Commemorating Anzac Day - from home
Commemorating Anzac Day - from home
“Anzac Day was so different this year – and yet it was the same,” said a Salvationist from Queensland who, with her family, stood in their driveway as the sun rose, lit a candle, marked a minute’s silence and listened to a neighbour play the ‘Last Post’.
“It was different not being with hundreds of others at a dawn service, but the same as we again acknowledged and expressed our gratitude for the sacrifice of so many servicemen and women past and present,” she said.
Salvationists and friends joined thousands of others around Australia who commemorated Anzac Day on their driveways, front yards and verandas. As dawn services were cancelled due to COVID-19 restrictions, the RSL national president, Major-General Greg Melick RSL (Returned Servicemen’s League), had asked Australians to take a moment to pay their respects to our servicemen and women – from home – as part of an “intimate reflection” on a mass scale.
Australian jazz musician James Morrison had also encouraged the nation to join a similar ‘Music for Mateship’ campaign as part of Anzac Day 2020 commemorations by playing the ‘Last Post’ on their driveways.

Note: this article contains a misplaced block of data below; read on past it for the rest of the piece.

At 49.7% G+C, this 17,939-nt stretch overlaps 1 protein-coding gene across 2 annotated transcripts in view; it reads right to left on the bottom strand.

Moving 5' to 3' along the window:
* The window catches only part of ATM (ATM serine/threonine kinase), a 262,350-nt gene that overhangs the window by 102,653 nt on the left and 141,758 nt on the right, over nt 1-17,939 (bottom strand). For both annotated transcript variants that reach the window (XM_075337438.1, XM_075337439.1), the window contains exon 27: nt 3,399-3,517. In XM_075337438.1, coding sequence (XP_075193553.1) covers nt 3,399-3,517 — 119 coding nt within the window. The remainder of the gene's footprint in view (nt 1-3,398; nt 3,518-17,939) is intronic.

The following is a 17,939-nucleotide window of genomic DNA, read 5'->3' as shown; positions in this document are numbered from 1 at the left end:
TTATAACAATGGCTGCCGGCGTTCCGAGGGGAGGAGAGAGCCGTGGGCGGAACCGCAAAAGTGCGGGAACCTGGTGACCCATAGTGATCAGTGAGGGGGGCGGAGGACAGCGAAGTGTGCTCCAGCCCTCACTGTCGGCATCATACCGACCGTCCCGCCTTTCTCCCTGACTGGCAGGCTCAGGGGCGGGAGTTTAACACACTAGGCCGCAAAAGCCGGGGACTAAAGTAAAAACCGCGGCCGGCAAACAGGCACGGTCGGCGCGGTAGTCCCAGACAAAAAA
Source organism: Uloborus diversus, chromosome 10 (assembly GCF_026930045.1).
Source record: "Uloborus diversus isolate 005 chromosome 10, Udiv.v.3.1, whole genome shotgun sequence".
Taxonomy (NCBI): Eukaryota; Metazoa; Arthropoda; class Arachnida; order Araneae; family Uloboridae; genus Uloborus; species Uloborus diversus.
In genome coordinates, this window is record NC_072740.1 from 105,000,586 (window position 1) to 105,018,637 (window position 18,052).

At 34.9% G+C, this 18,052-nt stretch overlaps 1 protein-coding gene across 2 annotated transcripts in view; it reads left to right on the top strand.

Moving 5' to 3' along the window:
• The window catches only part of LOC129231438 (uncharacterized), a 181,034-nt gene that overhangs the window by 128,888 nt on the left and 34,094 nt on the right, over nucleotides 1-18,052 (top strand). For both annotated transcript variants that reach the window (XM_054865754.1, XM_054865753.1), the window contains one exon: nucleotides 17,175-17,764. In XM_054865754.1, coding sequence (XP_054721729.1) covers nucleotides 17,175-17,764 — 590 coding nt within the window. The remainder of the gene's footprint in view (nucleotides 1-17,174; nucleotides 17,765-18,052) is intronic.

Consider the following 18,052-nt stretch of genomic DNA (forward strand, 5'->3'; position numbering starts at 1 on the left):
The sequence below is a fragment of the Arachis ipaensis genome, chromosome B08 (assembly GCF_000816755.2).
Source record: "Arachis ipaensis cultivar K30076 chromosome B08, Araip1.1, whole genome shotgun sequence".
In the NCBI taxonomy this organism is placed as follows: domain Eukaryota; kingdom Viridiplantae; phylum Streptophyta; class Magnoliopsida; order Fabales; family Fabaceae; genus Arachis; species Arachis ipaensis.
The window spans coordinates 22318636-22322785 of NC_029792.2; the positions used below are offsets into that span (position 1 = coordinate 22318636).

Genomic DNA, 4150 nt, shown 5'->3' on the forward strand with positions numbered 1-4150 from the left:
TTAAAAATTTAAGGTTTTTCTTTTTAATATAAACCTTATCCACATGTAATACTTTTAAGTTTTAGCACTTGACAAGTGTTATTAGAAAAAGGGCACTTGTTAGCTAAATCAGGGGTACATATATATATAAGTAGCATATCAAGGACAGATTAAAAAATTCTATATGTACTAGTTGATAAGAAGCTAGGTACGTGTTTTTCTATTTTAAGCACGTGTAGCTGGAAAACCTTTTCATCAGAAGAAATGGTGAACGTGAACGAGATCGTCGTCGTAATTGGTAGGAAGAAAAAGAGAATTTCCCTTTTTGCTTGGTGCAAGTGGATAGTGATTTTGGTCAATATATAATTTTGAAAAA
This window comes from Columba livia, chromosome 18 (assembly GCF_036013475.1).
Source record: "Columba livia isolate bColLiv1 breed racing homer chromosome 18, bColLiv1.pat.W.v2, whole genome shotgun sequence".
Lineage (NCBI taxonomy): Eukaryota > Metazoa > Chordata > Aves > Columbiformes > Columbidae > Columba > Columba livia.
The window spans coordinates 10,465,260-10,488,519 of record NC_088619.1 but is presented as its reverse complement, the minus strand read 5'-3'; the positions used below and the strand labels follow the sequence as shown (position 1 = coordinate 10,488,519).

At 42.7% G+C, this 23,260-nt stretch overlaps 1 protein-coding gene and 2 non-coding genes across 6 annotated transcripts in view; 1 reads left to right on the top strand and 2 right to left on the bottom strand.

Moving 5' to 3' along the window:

From cornets, bugles, trumpets and tenor horns to baritones, euphoniums and violins, the ceremonial ‘Last Post’ was heard throughout neighbourhoods. In some places, ‘Reveille’ followed a minute of silent reflection, while still others played ‘Abide with Me’and the national anthem. Many yards were adorned with red poppies, Australian flags, lit candles, and some even had small fires. Most of the gatherings took place at 6am, others were at 9.30am and some at 11am.
New South Wales
Like many Salvos across the country, Jayden Simpson played the Last Post on his cornet on Anzac Day morning.
The 15-year-old plays in the Wollongong Corps band. “I have been playing the cornet for five years, mainly in the Wollongong YP band. My tutor is Connor Hutchinson [Territorial Youth Band member] and he helped me learn the ‘Last Post’.”
This year, being unable to play in a public setting with the band for Anzac Day, Jayden and his family let their neighbours know that he would be performing the ‘Last Post’ on his driveway. “I just wanted to honour the Australian soldiers past and present,” he said.
“About a dozen neighbours came out and the response I got was quite positive. My dad read out ‘The Ode’, and after that I played the ‘Last Post’, then we had a minute’s silence and then we all said ‘Lest we forget’. And mum made Anzac biscuits for everyone. One older lady across the road said it was one of the best Anzac Day experiences she’s ever had!”
Darwin has a quite significant place in Australia’s World War Two history. On 19 February 1942, Japanese air raids left the city in ruins. It continues to be a strategic location for modern-day defence of the country’s shores, so it is fitting that The Salvation Army in the city marked Anzac Day, albeit in smaller settings.